Commoditized Intelligence

Machine learning and AI (as it’s commonly spoken about, not in the sense of artificial general intelligence) will become a commodity. There are thousands of open-source libraries that allow development teams to tap into neural networks, deep learning, image recognition, etc. Furthermore, there are services, like AWS Rekognition and Google’s AI Platform, that mean you can get started with machine learning even without a team of data scientists and ML engineers (I’m admittedly taking some leniency with that last statement).

As compute gets better and data sets continue to balloon, software will get smarter and a host of businesses will employ ML and AI to deliver a better experience for customers. There will come a time, in fact, when nearly every new business will use basic intelligence in some capacity or another. The best of these companies will do just fine.

The irony, however, is that most of the value generated by AI and ML will not be created by these companies, but instead by the holders of data. In other words, it’ll become increasingly easier to create smart features, leading to a democratization and also commoditization of AI and ML. The unique value, then will only emerge via the businesses that are able to control data.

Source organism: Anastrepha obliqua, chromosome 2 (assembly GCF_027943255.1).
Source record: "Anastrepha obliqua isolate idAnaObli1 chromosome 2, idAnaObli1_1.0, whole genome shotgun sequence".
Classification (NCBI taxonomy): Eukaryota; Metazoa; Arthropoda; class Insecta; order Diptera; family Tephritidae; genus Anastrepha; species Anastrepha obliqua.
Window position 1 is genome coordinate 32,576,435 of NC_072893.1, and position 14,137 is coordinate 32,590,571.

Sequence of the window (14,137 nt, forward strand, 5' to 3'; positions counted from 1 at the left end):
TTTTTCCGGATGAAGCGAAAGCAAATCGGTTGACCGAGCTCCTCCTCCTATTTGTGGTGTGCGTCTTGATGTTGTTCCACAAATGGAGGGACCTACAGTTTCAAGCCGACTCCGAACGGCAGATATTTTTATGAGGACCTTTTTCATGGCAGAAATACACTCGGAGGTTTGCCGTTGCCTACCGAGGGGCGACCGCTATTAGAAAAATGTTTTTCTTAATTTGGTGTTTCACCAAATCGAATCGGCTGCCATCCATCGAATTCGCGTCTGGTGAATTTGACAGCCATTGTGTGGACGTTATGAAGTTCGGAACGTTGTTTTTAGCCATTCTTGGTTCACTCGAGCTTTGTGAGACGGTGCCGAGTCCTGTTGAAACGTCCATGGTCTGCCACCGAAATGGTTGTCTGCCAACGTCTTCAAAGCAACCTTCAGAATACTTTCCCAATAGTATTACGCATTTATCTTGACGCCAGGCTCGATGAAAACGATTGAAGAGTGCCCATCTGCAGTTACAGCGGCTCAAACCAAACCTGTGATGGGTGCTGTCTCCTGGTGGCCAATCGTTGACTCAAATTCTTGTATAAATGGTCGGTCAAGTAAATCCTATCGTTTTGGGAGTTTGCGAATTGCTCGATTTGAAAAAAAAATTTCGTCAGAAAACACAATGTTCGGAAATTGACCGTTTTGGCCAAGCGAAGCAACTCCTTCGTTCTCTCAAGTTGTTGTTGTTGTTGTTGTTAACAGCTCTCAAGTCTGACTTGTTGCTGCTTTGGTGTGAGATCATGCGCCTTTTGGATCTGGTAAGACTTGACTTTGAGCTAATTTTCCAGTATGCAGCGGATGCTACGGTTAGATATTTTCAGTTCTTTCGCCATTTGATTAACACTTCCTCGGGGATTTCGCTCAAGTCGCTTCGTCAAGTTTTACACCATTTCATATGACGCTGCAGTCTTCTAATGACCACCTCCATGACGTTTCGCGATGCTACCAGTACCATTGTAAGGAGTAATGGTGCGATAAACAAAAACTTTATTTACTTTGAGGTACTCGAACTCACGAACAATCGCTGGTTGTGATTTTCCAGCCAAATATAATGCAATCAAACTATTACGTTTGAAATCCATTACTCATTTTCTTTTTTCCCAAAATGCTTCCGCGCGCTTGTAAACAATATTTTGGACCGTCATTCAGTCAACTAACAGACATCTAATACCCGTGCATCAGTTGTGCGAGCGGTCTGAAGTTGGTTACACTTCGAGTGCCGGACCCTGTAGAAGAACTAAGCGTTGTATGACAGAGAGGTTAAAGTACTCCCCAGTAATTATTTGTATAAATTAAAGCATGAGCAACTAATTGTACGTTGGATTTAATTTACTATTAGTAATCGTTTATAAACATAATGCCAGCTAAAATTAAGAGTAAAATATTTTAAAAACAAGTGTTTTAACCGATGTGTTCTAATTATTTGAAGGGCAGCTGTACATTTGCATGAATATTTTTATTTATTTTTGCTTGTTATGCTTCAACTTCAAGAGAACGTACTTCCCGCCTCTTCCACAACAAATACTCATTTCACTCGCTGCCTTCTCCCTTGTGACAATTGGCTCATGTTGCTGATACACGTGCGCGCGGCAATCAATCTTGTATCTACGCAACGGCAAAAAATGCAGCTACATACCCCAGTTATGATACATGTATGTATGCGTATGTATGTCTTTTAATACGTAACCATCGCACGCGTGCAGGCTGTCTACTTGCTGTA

Just as there will be companies employing machine learning and AI to create better experiences, there will also be (and already are, in fact) startups that offer intelligent services. In the long run, these companies will struggle. Put simply, this has to do with the idea that ML models perform better when they are given a larger data set of past history to go off of. The biggest tech companies in the world have such data sets and are continually taking steps to increase their grasp of data.

Opportunities, however, still exist. First, if a company can establish partnerships with the big tech players in order to provide services that the large company is either not interested in or cannot provide, the startup can gain access to a treasure trove of data that will set it apart from the competition. Companies like Sprinklr and Datasift have shown this is a viable route.

Another way is to eschew the tech companies all together in favor of working with traditional incumbents. IBM’s Watson business, for example, has partnered with enough big, legacy companies and aggregated their data together to build differentiated and defensible products. The advertising space holds a number of examples of companies that have managed to succeed by following this strategy as well.

The most interesting possibility, however, is for a startup to generate its own unique data set and grow it fast enough to gain an advantage over incumbents. This, of course, plays into the perpetual battle of sustainment versus disruption as laid out in the Innovator’s Dilemma and is easier said than done, although Lemonade appears to have made some serious traction by following this approach. Nevertheless, the difficulty of this path means most successful AI and ML startups will have to rely on partnerships. There will be those special few, however, that manage to be exceptional.